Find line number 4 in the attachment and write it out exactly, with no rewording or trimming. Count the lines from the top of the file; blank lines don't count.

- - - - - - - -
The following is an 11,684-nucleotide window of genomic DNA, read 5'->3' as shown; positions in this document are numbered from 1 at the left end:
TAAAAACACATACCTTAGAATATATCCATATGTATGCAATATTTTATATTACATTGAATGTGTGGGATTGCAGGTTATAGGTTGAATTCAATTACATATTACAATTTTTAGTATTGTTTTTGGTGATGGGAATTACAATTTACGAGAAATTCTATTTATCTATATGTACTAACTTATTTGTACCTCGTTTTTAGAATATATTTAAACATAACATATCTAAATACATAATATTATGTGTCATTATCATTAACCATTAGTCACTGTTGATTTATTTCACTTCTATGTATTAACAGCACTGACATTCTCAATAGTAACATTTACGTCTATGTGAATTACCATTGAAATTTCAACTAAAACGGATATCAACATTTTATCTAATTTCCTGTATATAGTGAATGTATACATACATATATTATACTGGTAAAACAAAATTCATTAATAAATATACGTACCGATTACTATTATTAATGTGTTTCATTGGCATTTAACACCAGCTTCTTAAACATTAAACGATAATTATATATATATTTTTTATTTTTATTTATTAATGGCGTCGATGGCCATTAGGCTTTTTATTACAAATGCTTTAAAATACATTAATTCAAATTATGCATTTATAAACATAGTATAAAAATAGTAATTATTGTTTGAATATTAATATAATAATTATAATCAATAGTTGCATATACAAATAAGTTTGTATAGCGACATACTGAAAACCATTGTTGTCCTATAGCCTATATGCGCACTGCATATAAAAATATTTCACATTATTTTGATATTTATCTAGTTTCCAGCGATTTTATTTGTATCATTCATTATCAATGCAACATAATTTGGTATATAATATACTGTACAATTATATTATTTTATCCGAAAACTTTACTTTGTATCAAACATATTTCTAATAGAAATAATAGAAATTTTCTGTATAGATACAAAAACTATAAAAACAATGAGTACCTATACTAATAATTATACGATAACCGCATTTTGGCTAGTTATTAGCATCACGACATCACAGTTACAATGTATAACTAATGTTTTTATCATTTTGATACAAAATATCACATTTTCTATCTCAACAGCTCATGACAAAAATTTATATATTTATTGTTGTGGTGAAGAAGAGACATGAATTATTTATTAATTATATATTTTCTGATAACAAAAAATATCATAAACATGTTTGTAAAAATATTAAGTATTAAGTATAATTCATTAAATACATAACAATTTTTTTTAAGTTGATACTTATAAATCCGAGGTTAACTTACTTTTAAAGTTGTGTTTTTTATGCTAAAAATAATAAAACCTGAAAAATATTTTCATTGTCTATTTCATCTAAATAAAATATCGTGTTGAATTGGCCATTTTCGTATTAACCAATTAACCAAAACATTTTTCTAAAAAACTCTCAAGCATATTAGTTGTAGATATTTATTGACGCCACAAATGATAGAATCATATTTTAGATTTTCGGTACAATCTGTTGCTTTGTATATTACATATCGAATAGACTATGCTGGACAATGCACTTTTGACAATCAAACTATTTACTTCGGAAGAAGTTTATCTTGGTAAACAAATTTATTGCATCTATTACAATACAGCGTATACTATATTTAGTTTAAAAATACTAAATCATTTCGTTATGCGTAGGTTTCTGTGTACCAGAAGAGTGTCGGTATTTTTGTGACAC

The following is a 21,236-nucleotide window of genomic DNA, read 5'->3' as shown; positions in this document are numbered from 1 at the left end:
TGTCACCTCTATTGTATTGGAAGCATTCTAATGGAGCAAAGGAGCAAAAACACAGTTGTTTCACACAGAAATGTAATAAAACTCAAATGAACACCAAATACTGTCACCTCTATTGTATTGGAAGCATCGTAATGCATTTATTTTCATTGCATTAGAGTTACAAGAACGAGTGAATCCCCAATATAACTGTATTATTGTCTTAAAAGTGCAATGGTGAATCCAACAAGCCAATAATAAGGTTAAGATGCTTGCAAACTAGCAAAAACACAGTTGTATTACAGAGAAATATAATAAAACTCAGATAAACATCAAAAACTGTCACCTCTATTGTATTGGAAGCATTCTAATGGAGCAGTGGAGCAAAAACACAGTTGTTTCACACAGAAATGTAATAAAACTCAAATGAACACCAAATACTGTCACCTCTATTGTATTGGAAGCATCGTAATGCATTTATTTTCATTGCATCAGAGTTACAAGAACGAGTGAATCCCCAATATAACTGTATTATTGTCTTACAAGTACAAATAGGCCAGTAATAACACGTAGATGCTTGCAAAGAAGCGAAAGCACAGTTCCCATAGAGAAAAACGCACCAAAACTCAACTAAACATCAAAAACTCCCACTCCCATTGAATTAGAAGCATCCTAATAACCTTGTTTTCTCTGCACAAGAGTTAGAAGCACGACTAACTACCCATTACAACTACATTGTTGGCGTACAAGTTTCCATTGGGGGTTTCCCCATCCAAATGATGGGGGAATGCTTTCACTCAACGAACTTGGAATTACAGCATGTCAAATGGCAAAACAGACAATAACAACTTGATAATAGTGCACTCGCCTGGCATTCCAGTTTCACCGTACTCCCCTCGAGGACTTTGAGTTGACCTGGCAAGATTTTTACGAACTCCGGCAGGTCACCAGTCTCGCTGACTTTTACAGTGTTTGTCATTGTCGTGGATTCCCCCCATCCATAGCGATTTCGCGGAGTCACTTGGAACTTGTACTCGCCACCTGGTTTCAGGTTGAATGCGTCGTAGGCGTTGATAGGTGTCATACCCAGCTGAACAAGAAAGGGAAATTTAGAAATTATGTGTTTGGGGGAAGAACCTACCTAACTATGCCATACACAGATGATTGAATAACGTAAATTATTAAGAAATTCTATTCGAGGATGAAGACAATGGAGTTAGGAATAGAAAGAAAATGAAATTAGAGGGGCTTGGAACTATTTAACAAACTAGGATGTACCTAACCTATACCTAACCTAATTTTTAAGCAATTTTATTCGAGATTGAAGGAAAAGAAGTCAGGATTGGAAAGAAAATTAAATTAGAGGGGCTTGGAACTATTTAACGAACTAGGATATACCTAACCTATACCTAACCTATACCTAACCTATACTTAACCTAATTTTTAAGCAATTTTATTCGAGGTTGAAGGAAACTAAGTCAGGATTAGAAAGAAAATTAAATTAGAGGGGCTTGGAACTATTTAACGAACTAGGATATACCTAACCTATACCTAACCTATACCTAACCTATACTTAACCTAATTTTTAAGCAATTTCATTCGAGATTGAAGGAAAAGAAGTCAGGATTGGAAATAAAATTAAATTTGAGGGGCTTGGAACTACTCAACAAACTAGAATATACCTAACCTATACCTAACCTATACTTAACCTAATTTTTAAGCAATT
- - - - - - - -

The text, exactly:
TGTCACCTCTATTGTATTGGAAGCATTCTAATGGAGCAAAGGAGCAAAAACACAGTTGTTTCACACAGAAATGTAATAAAACTCAAATGAACACCAAATACTGTCACCTCTATTGTATTGGAAGCATCGTAATGCATTTATTTTCATTGCATTAGAGTTACAAGAACGAGTGAATCCCCAATATAACTGTATTATTGTCTTAAAAGTGCAATGGTGAATCCAACAAGCCAATAATAAGGTTAAGATGCTTGCAAACTAGCAAAAACACAGTTGTATTACAGAGAAATATAATAAAACTCAGATAAACATCAAAAACTGTCACCTCTATTGTATTGGAAGCATTCTAATGGAGCAGTGGAGCAAAAACACAGTTGTTTCACACAGAAATGTAATAAAACTCAAATGAACACCAAATACTGTCACCTCTATTGTATTGGAAGCATCGTAATGCATTTATTTTCATTGCATCAGAGTTACAAGAACGAGTGAATCCCCAATATAACTGTATTATTGTCTTACAAGTACAAATAGGCCAGTAATAACACGTAGATGCTTGCAAAGAAGCGAAAGCACAGTTCCCATAGAGAAAAACGCACCAAAACTCAACTAAACATCAAAAACTCCCACTCCCATTGAATTAGAAGCATCCTAATAACCTTGTTTTCTCTGCACAAGAGTTAGAAGCACGACTAACTACCCATTACAACTACATTGTTGGCGTACAAGTTTCCATTGGGGGTTTCCCCATCCAAATGATGGGGGAATGCTTTCACTCAACGAACTTGGAATTACAGCATGTCAAATGGCAAAACAGACAATAACAACTTGATAATAGTGCACTCGCCTGGCATTCCAGTTTCACCGTACTCCCCTCGAGGACTTTGAGTTGACCTGGCAAGATTTTTACGAACTCCGGCAGGTCACCAGTCTCGCTGACTTTTACAGTGTTTGTCATTGTCGTGGATTCCCCCCATCCATAGCGATTTCGCGGAGTCACTTGGAACTTGTACTCGCCACCTGGTTTCAGGTTGAATGCGTCGTAGGCGTTGATAGGTGTCATACCCAGCTGAACAAGAAAGGGAAATTTAGAAATTATGTGTTTGGGGGAAGAACCTACCTAACTATGCCATACACAGATGATTGAATAACGTAAATTATTAAGAAATTCTATTCGAGGATGAAGACAATGGAGTTAGGAATAGAAAGAAAATGAAATTAGAGGGGCTTGGAACTATTTAACAAACTAGGATGTACCTAACCTATACCTAACCTAATTTTTAAGCAATTTTATTCGAGATTGAAGGAAAAGAAGTCAGGATTGGAAAGAAAATTAAATTAGAGGGGCTTGGAACTATTTAACGAACTAGGATATACCTAACCTATACCTAACCTATACCTAACCTATACTTAACCTAATTTTTAAGCAATTTTATTCGAGGTTGAAGGAAACTAAGTCAGGATTAGAAAGAAAATTAAATTAGAGGGGCTTGGAACTATTTAACGAACTAGGATATACCTAACCTATACCTAACCTATACCTAACCTATACTTAACCTAATTTTTAAGCAATTTCATTCGAGATTGAAGGAAAAGAAGTCAGGATTGGAAATAAAATTAAATTTGAGGGGCTTGGAACTACTCAACAAACTAGAATATACCTAACCTATACCTAACCTATACTTAACCTAATTTTTAAGCAATT